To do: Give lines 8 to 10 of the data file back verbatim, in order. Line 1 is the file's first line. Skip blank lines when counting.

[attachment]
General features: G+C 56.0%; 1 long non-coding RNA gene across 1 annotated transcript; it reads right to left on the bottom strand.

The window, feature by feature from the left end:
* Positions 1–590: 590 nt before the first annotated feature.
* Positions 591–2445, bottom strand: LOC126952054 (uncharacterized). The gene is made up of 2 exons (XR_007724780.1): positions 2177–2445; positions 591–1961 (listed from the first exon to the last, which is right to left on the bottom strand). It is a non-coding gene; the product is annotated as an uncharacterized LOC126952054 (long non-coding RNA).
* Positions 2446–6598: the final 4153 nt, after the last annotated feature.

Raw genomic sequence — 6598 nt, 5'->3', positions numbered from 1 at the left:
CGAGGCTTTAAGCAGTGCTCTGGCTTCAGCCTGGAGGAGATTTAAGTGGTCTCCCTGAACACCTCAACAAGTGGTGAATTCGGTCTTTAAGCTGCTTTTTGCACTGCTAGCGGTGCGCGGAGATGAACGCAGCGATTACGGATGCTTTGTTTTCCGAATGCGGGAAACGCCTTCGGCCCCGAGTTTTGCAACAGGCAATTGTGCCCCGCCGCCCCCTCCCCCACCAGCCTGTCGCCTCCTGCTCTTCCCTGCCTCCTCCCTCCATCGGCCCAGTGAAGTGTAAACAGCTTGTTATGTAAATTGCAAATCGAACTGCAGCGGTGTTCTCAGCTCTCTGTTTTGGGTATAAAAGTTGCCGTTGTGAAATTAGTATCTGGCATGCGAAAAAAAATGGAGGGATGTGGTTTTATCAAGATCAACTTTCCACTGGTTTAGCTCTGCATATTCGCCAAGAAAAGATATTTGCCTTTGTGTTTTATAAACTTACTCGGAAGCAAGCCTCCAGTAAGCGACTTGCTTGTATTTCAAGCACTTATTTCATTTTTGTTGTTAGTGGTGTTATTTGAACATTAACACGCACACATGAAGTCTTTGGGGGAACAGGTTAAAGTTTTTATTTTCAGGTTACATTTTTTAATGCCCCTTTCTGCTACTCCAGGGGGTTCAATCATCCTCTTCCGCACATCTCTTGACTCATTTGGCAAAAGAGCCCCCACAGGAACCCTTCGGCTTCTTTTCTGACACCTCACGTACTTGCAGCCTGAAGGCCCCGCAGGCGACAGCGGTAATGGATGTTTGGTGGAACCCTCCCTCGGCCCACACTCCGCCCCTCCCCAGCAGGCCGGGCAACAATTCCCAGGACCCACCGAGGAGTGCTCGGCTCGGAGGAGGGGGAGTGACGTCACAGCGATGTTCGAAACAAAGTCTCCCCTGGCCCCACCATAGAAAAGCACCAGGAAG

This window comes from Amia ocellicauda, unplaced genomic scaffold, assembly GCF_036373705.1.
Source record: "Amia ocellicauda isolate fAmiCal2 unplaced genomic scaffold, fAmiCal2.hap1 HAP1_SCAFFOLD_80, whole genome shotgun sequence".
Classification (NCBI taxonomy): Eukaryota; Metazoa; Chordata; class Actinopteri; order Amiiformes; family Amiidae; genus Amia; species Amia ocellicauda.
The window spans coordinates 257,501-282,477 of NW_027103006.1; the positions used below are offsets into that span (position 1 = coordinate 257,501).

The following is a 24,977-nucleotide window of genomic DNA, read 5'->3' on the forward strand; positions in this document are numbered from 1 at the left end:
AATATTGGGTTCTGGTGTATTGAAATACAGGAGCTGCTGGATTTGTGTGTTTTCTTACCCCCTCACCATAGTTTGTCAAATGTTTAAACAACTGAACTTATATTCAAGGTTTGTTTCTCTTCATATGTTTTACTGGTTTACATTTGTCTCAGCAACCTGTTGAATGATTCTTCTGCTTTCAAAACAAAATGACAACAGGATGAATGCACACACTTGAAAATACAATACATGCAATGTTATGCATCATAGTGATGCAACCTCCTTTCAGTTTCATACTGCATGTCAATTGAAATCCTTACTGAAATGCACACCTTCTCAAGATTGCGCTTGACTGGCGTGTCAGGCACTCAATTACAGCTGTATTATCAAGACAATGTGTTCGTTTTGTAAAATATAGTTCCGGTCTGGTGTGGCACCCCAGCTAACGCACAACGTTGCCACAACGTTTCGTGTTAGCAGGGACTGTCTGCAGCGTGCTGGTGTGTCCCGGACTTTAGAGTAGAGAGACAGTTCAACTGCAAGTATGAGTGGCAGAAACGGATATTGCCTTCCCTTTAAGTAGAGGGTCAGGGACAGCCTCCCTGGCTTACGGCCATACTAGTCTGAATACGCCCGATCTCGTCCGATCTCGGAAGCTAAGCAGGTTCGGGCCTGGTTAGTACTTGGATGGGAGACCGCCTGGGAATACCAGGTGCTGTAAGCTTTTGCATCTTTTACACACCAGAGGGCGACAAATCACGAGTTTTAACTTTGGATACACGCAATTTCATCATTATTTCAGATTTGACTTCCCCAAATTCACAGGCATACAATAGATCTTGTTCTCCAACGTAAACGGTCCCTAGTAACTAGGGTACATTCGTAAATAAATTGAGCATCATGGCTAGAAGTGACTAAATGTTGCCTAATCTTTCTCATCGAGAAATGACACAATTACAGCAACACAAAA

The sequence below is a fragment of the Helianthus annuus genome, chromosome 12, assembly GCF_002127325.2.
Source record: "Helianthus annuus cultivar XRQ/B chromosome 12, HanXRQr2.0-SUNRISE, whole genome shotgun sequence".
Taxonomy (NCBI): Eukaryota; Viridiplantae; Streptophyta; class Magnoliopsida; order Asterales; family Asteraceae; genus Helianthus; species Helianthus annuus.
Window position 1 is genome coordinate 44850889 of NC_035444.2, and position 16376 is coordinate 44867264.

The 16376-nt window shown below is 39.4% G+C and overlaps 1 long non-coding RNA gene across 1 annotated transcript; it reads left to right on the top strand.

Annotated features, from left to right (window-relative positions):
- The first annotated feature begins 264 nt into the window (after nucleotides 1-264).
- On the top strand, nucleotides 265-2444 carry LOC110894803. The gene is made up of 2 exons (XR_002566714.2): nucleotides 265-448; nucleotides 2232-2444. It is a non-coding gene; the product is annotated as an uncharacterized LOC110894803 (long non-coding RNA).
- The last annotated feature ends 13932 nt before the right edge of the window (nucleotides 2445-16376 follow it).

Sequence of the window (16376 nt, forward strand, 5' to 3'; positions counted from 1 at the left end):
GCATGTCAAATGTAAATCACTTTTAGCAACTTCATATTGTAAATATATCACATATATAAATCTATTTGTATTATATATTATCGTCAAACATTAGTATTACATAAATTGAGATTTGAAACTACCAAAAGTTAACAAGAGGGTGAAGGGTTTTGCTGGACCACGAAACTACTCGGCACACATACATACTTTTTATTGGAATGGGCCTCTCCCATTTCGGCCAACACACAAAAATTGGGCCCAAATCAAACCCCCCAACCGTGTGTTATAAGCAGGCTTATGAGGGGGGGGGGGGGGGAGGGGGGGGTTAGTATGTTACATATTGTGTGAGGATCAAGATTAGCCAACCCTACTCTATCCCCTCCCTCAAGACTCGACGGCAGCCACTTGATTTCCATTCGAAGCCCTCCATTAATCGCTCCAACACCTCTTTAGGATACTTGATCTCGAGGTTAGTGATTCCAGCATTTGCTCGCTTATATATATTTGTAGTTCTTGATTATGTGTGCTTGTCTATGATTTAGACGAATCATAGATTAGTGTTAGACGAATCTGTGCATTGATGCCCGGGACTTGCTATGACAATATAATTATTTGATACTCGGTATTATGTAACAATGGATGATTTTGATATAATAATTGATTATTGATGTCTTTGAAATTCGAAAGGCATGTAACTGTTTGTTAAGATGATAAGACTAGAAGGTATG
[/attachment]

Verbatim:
This window comes from Amia ocellicauda, unplaced genomic scaffold, assembly GCF_036373705.1.
Source record: "Amia ocellicauda isolate fAmiCal2 unplaced genomic scaffold, fAmiCal2.hap1 HAP1_SCAFFOLD_80, whole genome shotgun sequence".
Classification (NCBI taxonomy): Eukaryota; Metazoa; Chordata; class Actinopteri; order Amiiformes; family Amiidae; genus Amia; species Amia ocellicauda.